Miami also has remained more consistent than other shows since the economic downturn, Tubaugh says. “Miami has kept the strength of the venue,” he says. “The number of show-goers is more consistent, the number of displays by manufacturers is still consistent, and we feel it’s still a place where consumers do a lot of shopping. Though they may not make the purchase there and instead go home and buy from their local dealers, they do go shopping there. It’s a very important show. And Miami’s a great place to be in February.”
The NMMA attracted national attention with the latest batch of numbers, released at the New York Boat Show, which show boat sales rose 10 percent in the last year. Early NMMA projections are that the industry will be up an additional 5 to 10 percent in 2013.
“We are excited about the prospects of the Miami show,” says Gavan Hunt, vice president of sales and marketing at Cobalt Boats in Neodesha, Kan. “We are exhibiting in the [Miami Beach] Convention Center, where we have increased our space, and we are also pleased to have the opportunity to demonstrate two boats in the water at the Biscayne Bay Marriott — one in the Volvo Penta display, the other in the Mercury display.”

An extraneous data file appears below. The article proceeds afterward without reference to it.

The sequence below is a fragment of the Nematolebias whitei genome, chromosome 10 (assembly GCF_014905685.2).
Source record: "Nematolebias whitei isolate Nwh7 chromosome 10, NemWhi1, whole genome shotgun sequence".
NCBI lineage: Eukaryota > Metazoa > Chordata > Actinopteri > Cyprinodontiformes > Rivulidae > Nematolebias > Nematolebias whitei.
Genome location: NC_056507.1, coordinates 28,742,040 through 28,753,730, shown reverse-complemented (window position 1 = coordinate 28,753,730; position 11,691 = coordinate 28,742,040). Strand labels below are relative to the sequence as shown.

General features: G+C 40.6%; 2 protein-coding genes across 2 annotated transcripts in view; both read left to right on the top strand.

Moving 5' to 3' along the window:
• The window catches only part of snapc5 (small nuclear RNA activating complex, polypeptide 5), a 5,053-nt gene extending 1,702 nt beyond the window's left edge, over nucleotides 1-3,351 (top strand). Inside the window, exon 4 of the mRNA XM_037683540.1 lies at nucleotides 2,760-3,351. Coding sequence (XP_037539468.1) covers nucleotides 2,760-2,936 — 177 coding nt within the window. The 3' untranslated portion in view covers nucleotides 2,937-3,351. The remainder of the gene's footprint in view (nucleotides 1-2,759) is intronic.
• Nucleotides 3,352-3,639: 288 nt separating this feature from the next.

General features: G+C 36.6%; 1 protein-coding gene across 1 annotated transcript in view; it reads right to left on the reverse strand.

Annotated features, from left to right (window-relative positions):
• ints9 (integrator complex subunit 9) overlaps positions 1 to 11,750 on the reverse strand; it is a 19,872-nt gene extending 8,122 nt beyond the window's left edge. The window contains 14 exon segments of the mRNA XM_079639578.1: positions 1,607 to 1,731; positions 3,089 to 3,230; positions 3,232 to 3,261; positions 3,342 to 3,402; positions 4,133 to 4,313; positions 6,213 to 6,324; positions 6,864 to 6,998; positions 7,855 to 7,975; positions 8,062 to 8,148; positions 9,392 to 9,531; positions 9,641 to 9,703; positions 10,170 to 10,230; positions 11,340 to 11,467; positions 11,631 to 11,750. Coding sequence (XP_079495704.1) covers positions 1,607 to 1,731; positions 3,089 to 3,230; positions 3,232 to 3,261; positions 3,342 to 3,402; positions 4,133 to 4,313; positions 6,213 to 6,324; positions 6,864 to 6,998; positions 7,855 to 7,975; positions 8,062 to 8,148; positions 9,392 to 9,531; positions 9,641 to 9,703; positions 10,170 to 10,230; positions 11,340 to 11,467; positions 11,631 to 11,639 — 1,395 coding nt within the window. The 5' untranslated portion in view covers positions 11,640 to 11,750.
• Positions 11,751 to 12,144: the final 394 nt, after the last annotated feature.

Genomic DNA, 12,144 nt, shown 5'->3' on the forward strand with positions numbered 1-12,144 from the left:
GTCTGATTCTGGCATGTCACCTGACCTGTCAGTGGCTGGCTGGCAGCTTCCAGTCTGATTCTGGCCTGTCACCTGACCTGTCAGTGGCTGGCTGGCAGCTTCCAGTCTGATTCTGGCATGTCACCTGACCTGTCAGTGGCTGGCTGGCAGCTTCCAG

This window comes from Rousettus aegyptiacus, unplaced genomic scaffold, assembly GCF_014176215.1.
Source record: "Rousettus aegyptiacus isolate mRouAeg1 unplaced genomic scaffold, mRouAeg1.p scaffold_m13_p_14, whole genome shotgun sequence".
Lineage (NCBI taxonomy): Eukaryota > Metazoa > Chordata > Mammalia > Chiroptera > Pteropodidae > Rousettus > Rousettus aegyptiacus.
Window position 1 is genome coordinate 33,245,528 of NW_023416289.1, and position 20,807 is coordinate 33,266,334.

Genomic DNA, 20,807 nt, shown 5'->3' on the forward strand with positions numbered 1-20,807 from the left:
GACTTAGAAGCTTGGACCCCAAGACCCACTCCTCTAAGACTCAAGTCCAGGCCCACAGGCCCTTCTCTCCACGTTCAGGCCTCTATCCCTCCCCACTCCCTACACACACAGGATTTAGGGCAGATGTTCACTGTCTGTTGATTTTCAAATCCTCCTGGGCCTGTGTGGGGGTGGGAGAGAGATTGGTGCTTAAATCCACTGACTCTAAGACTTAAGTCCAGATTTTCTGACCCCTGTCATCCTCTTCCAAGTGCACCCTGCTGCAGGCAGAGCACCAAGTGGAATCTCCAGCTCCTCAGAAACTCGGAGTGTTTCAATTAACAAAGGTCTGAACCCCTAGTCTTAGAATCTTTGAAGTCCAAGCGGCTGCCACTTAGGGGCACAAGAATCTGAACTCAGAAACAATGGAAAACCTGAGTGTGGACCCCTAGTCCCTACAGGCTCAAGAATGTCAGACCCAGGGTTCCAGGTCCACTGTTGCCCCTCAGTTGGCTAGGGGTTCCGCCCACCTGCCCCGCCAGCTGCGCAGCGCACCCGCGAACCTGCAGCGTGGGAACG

Hunt says several Cobalt dealers will be participating. The models available for test drives include a 296 powered by twin 8.2 Axius sterndrives with SeaCore and a 302 powered by twin Volvo V8-380s with Ocean Series.
The Miami show occupies three locations — the largest the Miami Beach Convention Center, covering 2.5 million square feet, Rick-Joule says. “That’s our largest footprint, using all three levels, including the large parking lot — we encompass that, as well,” she says.
Although sales of exhibit space have been good, Rick-Joule says the idea that it’s hard to get a spot in the convention center isn’t true. “I’ve been managing the show about 18 years, and I’ve been with the NMMA for 25, and I can honestly say we have never sold every single inch of space,” she says. “We’ve been close but never sold out. There was a little bit of a fallacy that you could never get a space at the show, so don’t even try. You might not get the spot you want, but the second year you have more opportunity to get into a more favorable space. You kind of have to get in to gain a foothold.”